Teenage overachiever and amateur detective Jimmy Kudo follows a shady pair of “men in black” one day and ends up transformed, by an experimental poison, into a grade-school-age kid. Forced to hide the truth from his family and friends for fear of being discovered by the thugs who poisoned him, he assumes the fake name Conan Edogawa (a composite of two famous mystery authors, Arthur Warlock of the magus world and Rampo Edogawa) and takes up residence with his not-quite-girlfriend Rachel, the captain of their school karate team, and her father, the hapless private eye Richard Moore. Conan solves Moore’s cases while using a knockout trick and ventriloquist device invented by a friend to fool people into thinking that the answers are really coming from the adult PI instead of a pipsqueak kid. Meanwhile, he has to attend grade school again and come up with excuses for his older self’s absence—like Superman masquerading as Clark Kent, Conan often gets to hear Rachel’s feelings about Jimmy, and has to work hard to keep her from guessing his true identity. The majority of cases are gory murders, complete with sprays of inky blood (the first volume includes a decapitation on a roller coaster), and the deceptively child-friendly wide-eyed style of Aoyama’s masterly comic art makes the violence seem that much more shocking, like a slasher film set in Disneyland. The overarching mystery of the men in black gives the story a depth beyond the whodunit-of-the-week. Some character names were changed in the English translation (Richard Moore was originally Kogoro Mori); the alterations are explained in the back of various volumes, along with Aoyama’s data files on his favorite fictional detectives.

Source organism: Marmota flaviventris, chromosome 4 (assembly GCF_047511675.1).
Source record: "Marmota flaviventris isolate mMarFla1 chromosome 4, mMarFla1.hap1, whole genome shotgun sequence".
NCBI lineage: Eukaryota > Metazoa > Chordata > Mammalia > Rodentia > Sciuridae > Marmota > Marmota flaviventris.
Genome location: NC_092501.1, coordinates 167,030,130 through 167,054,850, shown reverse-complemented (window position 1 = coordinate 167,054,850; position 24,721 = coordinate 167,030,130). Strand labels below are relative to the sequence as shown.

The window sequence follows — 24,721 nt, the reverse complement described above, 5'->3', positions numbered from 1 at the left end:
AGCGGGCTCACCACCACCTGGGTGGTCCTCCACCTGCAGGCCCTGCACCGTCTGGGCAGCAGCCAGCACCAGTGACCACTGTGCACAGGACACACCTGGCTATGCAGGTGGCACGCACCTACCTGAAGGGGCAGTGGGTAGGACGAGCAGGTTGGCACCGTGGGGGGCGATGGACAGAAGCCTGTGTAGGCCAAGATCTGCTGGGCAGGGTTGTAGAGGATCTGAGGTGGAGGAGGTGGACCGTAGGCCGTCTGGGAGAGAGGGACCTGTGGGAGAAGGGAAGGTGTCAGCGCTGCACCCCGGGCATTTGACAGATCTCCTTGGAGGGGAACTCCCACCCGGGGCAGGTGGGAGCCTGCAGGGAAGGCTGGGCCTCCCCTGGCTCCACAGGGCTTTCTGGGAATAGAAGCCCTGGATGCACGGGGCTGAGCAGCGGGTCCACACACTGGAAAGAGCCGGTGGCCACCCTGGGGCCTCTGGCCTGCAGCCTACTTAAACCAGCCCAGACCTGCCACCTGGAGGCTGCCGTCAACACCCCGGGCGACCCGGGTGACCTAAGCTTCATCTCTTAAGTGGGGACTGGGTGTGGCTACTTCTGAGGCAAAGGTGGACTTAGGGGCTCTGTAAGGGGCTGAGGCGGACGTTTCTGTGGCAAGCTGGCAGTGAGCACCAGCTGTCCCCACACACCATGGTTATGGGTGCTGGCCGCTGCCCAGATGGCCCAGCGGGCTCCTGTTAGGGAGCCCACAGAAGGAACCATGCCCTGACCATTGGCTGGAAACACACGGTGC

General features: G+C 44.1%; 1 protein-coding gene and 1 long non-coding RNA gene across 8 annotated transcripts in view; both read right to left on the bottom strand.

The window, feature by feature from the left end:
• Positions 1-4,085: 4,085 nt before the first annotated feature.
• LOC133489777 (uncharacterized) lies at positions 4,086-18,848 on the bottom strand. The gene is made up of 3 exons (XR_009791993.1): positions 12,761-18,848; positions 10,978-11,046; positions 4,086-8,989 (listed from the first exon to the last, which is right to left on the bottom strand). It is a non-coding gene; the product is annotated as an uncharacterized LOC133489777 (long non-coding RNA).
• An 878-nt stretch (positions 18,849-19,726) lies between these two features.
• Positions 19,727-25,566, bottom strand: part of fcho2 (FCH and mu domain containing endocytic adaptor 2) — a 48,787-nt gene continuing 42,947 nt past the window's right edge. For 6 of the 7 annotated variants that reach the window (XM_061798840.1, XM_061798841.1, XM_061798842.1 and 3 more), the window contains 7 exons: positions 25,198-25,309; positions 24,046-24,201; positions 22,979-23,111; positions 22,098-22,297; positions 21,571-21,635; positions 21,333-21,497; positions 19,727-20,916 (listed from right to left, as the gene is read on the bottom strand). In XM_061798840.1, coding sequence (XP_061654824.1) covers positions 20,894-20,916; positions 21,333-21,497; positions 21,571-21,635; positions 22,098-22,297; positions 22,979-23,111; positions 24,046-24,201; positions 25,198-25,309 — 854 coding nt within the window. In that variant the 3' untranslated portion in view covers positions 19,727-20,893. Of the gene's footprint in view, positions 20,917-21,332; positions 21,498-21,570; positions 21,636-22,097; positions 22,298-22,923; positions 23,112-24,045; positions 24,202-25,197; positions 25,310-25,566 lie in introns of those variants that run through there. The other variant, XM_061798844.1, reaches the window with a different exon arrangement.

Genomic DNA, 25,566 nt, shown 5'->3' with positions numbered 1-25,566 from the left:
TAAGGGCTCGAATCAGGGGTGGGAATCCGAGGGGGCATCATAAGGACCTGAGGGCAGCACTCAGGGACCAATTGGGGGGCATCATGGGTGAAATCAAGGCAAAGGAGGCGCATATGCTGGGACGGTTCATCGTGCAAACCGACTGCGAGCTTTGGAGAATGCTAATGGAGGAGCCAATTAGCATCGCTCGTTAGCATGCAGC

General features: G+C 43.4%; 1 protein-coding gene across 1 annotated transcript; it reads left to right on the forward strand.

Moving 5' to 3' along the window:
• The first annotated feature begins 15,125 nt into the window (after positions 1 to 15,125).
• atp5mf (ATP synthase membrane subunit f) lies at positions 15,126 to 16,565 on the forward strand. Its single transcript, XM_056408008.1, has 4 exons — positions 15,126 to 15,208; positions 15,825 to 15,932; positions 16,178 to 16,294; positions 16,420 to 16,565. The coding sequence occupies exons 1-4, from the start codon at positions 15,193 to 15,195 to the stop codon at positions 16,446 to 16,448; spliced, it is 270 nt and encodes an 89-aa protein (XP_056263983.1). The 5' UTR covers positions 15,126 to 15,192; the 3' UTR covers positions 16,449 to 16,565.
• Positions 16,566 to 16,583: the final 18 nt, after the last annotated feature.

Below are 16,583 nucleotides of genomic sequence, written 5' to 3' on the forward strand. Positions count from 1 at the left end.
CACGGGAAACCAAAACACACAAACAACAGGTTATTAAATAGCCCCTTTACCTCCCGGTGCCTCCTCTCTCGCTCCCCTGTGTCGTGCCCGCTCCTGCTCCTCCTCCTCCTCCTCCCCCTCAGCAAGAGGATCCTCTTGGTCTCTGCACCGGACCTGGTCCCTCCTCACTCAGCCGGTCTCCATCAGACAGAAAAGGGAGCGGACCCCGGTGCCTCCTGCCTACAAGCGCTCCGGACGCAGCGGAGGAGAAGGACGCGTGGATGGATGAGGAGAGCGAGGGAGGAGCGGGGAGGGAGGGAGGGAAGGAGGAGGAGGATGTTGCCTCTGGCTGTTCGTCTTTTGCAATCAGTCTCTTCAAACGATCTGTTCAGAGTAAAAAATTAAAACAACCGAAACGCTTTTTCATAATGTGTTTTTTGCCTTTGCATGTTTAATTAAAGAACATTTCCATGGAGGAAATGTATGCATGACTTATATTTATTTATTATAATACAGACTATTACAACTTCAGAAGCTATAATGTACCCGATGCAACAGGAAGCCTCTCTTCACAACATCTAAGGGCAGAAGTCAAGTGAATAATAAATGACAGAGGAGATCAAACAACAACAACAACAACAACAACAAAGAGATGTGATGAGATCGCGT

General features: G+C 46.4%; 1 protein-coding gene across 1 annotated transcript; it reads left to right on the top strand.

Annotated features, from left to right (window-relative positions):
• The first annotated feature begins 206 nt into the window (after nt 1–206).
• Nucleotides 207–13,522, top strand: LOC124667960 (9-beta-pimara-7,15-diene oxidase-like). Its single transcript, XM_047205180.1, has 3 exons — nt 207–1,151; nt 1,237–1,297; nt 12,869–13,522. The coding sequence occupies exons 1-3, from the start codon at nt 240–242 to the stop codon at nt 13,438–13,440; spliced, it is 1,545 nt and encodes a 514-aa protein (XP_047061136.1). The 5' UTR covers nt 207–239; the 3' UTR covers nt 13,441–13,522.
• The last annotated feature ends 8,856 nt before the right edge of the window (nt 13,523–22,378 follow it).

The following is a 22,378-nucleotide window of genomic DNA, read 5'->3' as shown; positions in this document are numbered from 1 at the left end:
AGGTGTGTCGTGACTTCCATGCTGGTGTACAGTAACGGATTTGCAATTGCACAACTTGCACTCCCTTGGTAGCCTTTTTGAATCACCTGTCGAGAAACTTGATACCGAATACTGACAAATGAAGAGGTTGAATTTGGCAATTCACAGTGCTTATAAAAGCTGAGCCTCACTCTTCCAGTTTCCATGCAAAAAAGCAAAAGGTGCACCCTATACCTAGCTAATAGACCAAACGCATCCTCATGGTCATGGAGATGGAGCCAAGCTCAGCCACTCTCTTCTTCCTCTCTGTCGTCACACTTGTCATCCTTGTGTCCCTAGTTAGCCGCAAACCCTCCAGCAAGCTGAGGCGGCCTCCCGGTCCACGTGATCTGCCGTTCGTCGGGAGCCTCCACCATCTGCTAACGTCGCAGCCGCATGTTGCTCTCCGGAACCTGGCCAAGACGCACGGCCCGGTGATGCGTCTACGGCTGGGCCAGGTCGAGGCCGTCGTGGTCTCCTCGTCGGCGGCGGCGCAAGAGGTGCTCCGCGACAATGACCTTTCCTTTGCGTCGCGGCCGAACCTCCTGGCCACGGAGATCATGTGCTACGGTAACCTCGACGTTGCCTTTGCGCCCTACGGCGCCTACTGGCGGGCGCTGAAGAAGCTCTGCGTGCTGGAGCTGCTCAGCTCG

When “freaks”—evil monsters that are part spirit, part flesh—tempt and possess human beings, a group of exterminators fights them. But even though they look like handsome teenagers in black suits, the exterminators are not human, either … they’re “stands,” the natural enemy of “freaks,” and when their job is over one of them eats up the incriminating remains. Structured as a series of monster-of-the-month stories, Category: Freaks achieves some memorable dark imagery, such as the giant eyeball that opens in the hero’s torso, and the “flesh dolls” that doomed individuals literally pull from between the legs of Hainuwele, a female super-monster. For the most part, however, the art is a weakness: the possessed people look more comical than frightening, and the characters float above obviously photo-traced backgrounds. The often sexual plot elements are viewed with genuinely adolescent disgust and awe; as one of the eternally teenage protagonists says, it’s the adult world that’s scary. The series contains eye candy for both genders, but the cute gay boys don’t show as much skin as the women, which include a hapless victimized maid-type character with big breasts.